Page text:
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Detroit — The United Auto Workers implied Wednesday that union negotiators are prepared to bargain around the clock with General Motors Co., signaling that a tentative agreement could be coming soon.

UAW Vice President Terry Dittes, director of the union's GM department, sent a letter to local leaders on the 10th day of a national strike saying talks were in their final phase after the bargaining committee had worked for “countless hours” to reach an agreement.

"All unsettled proposals are now at the main table and have been presented to General Motors and we are awaiting their response,” Dittes wrote. “This back and forth will continue until negotiations are complete."

GM spokesman David Barnas said the parties continue to talk and "our goal remains to reach an agreement that builds a stronger future for our employees and our business.” He declined to elaborate.

Talks intensified Wednesday morning with the subcommittee issues “largely negotiated,” according to a source familiar with the situation, as they awaited leadership approval. UAW negotiators, led by President Gary Jones, met their GM counterparts earlier in the day in "main table" discussions, the source said.

The automaker on Wednesday also took other steps to suggest the walkout may be nearing an end. In a letter to delivery companies charged with ferrying parts between suppliers and GM auto plants, GM told the firms to determine "how you are situated capacity wise with both trailer and driver capacity. Will you be able to pick up from where you left off or will you need time to get your drivers and loads in place?"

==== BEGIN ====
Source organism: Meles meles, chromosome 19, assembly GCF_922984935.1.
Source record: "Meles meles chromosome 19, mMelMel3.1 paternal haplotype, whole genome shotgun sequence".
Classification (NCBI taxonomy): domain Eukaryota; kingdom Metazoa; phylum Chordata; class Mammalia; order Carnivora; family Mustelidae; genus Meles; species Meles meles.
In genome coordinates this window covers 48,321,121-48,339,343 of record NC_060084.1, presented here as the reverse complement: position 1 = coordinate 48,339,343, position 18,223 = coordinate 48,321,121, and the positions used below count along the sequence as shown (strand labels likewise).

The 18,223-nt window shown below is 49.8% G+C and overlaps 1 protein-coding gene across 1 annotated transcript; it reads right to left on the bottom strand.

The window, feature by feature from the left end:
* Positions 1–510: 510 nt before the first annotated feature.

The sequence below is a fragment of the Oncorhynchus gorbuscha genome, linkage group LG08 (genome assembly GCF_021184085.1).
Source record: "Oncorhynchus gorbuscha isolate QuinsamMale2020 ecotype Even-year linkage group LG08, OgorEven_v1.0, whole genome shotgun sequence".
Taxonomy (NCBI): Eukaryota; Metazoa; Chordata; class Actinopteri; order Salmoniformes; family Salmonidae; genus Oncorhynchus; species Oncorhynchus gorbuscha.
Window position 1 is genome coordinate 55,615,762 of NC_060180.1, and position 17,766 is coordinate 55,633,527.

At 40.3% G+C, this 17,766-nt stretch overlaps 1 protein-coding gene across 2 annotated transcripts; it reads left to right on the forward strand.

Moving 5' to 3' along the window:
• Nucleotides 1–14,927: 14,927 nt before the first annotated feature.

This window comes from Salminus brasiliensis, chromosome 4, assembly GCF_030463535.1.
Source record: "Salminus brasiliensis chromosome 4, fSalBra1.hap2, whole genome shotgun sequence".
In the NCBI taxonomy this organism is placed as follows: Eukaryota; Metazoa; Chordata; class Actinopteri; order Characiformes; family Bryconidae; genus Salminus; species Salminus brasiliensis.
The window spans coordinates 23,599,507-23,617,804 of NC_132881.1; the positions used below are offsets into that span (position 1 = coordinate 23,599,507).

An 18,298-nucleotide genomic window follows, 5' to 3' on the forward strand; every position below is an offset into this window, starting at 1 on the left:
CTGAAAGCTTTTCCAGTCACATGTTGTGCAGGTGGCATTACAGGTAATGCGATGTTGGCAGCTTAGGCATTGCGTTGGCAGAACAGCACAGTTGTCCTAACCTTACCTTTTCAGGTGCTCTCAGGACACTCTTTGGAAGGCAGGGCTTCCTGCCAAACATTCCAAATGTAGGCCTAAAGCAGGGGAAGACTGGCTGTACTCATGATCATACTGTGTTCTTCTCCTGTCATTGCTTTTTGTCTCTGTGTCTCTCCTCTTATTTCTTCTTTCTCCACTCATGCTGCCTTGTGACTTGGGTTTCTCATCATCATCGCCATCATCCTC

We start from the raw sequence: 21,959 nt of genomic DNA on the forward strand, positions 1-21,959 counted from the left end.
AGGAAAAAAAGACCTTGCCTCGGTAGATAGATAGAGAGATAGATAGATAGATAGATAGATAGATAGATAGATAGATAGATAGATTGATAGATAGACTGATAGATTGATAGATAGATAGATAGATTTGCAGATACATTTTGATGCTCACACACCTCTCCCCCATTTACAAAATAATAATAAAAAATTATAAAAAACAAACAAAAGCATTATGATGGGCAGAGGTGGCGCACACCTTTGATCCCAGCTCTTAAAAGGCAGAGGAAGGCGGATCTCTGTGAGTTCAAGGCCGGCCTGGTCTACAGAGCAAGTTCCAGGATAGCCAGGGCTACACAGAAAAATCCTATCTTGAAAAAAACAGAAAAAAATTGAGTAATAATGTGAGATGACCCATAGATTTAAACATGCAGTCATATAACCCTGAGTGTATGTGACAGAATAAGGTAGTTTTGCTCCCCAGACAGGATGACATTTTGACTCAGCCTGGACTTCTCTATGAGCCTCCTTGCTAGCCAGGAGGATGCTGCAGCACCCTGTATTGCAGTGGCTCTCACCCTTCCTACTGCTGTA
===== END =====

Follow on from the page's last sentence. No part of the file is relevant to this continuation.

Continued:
The letter, time-stamped at 8:44 a.m. Wednesday, is the first such communication to delivery drivers since GM canceled deliveries last week amid the strike by 46,000 UAW-GM members. A second notice to delivery companies issued around noon urged GM carriers to stage empty trailers at GM facilities that can be loaded whenever work resumes.

But the notices expressed caution: "Although we are not sure as to when the UAW strike will end, it is a good idea to start the conversation of preparedness," wrote Leslie Woods, customer logistics manager for GM Quality Carrier Management for Ryder System Inc. in Novi.

Negotiators worked on issues through the late evening Tuesday, but had yet to embark on traditional round-the-clock bargaining that generally heralds the final lap toward a tentative agreement until late in the day Wednesday.

The 20 UAW-GM subcommittees wrangle smaller points of the agreement except wages, health care, temporary workers, profit sharing agreements and product allocation. Approval of subcommittee tentative agreements by Dittes effectively increases the intensity of the "main table" negotiations between the union and GM to address those issues.

The strike is the UAW's longest against GM since 1970 and the first since the Great Recession and GM's federally induced bankruptcy in 2009. Strikers will start to feel the financial impact of the impasse this week, according to experts. Hourly employees received their paychecks from GM for the previous week's work on Friday.